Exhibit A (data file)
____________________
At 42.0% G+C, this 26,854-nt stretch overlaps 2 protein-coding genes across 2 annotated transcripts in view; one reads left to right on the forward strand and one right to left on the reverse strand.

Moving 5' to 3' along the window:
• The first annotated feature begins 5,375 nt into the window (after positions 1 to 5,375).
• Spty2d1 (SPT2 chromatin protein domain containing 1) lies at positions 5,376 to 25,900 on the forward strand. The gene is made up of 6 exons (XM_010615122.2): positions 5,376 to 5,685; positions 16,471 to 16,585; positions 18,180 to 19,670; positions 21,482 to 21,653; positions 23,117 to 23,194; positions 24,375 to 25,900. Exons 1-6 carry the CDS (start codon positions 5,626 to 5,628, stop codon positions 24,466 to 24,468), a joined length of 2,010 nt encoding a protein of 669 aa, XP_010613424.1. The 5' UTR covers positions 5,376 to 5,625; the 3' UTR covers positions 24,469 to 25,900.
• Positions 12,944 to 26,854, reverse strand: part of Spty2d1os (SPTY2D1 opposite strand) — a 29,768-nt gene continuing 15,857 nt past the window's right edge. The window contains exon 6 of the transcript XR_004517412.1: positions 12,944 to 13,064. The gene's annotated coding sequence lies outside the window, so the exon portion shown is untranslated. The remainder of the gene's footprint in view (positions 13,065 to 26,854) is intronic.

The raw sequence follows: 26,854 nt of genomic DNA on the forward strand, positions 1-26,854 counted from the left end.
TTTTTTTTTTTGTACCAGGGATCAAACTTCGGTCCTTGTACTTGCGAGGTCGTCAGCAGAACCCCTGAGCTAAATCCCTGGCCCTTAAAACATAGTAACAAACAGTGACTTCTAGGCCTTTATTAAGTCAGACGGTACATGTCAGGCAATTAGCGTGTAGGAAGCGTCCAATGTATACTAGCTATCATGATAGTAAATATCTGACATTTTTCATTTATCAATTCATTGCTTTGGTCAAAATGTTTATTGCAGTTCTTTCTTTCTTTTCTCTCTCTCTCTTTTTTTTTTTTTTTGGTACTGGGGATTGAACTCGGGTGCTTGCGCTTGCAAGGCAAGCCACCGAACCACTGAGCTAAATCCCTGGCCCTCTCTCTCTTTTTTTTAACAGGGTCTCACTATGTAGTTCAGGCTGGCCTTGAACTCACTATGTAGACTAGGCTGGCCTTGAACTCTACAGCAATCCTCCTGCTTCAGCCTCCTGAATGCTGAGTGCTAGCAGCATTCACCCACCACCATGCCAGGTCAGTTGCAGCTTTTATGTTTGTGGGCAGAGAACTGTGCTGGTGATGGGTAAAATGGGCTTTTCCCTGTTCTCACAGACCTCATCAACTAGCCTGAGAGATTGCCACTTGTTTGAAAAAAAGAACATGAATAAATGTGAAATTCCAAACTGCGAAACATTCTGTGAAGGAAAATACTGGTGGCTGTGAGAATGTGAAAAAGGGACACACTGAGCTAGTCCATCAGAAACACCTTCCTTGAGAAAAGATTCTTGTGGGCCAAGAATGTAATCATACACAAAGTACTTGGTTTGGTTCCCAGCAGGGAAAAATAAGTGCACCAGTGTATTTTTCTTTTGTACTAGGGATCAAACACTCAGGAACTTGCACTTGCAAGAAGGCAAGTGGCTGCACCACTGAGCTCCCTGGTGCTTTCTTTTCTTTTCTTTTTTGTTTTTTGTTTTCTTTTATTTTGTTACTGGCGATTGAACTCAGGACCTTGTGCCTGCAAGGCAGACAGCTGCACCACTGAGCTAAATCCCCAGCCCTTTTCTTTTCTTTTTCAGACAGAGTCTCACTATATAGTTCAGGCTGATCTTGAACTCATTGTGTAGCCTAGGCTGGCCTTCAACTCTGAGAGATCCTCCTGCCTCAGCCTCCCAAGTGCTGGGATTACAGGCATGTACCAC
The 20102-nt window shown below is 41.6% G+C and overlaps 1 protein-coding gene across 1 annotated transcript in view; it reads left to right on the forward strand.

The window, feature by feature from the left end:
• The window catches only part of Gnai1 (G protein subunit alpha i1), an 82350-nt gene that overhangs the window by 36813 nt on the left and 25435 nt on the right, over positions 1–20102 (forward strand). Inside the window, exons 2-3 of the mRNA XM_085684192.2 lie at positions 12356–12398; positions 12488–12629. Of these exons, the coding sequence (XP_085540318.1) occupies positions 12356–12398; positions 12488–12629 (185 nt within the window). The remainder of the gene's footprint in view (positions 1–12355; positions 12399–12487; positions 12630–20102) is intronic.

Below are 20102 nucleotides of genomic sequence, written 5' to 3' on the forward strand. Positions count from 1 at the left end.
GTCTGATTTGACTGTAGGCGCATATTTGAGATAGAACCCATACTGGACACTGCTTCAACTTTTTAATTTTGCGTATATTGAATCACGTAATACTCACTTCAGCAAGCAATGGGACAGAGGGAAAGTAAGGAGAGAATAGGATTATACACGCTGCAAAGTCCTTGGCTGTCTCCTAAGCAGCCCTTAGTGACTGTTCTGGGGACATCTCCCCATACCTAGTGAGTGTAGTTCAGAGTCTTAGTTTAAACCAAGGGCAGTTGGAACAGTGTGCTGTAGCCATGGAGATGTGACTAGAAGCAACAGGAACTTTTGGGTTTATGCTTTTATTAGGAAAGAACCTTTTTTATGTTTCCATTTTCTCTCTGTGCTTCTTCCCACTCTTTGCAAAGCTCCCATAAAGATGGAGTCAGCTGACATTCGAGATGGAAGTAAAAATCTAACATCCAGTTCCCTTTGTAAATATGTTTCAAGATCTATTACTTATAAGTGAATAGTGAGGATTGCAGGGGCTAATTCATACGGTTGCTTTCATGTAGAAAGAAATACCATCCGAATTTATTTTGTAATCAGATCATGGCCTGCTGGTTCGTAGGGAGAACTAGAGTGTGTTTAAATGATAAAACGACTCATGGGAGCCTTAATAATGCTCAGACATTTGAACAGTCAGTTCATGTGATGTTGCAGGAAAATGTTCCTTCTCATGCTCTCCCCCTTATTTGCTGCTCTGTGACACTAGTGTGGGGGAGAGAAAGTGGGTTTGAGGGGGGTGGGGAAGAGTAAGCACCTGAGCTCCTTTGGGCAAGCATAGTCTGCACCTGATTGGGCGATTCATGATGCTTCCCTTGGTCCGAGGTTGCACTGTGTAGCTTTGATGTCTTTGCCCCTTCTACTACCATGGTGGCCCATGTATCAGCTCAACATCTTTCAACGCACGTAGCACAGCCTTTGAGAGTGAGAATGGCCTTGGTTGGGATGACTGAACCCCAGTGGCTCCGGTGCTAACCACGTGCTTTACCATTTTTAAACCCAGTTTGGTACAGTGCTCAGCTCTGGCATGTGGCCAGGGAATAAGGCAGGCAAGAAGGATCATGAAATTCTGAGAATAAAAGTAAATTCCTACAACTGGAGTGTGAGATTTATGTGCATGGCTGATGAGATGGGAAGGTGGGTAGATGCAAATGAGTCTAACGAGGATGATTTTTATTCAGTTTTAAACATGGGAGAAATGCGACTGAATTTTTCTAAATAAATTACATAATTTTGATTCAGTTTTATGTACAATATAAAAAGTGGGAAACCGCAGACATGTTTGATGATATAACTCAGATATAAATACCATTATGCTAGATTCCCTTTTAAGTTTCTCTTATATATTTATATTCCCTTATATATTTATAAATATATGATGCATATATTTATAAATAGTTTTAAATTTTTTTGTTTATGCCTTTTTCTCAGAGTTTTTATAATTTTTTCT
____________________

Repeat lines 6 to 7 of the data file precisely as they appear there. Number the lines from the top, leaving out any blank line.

The raw sequence follows: 26,854 nt of genomic DNA on the forward strand, positions 1-26,854 counted from the left end.
TTTTTTTTTTTGTACCAGGGATCAAACTTCGGTCCTTGTACTTGCGAGGTCGTCAGCAGAACCCCTGAGCTAAATCCCTGGCCCTTAAAACATAGTAACAAACAGTGACTTCTAGGCCTTTATTAAGTCAGACGGTACATGTCAGGCAATTAGCGTGTAGGAAGCGTCCAATGTATACTAGCTATCATGATAGTAAATATCTGACATTTTTCATTTATCAATTCATTGCTTTGGTCAAAATGTTTATTGCAGTTCTTTCTTTCTTTTCTCTCTCTCTCTTTTTTTTTTTTTTTGGTACTGGGGATTGAACTCGGGTGCTTGCGCTTGCAAGGCAAGCCACCGAACCACTGAGCTAAATCCCTGGCCCTCTCTCTCTTTTTTTTAACAGGGTCTCACTATGTAGTTCAGGCTGGCCTTGAACTCACTATGTAGACTAGGCTGGCCTTGAACTCTACAGCAATCCTCCTGCTTCAGCCTCCTGAATGCTGAGTGCTAGCAGCATTCACCCACCACCATGCCAGGTCAGTTGCAGCTTTTATGTTTGTGGGCAGAGAACTGTGCTGGTGATGGGTAAAATGGGCTTTTCCCTGTTCTCACAGACCTCATCAACTAGCCTGAGAGATTGCCACTTGTTTGAAAAAAAGAACATGAATAAATGTGAAATTCCAAACTGCGAAACATTCTGTGAAGGAAAATACTGGTGGCTGTGAGAATGTGAAAAAGGGACACACTGAGCTAGTCCATCAGAAACACCTTCCTTGAGAAAAGATTCTTGTGGGCCAAGAATGTAATCATACACAAAGTACTTGGTTTGGTTCCCAGCAGGGAAAAATAAGTGCACCAGTGTATTTTTCTTTTGTACTAGGGATCAAACACTCAGGAACTTGCACTTGCAAGAAGGCAAGTGGCTGCACCACTGAGCTCCCTGGTGCTTTCTTTTCTTTTCTTTTTTGTTTTTTGTTTTCTTTTATTTTGTTACTGGCGATTGAACTCAGGACCTTGTGCCTGCAAGGCAGACAGCTGCACCACTGAGCTAAATCCCCAGCCCTTTTCTTTTCTTTTTCAGACAGAGTCTCACTATATAGTTCAGGCTGATCTTGAACTCATTGTGTAGCCTAGGCTGGCCTTCAACTCTGAGAGATCCTCCTGCCTCAGCCTCCCAAGTGCTGGGATTACAGGCATGTACCAC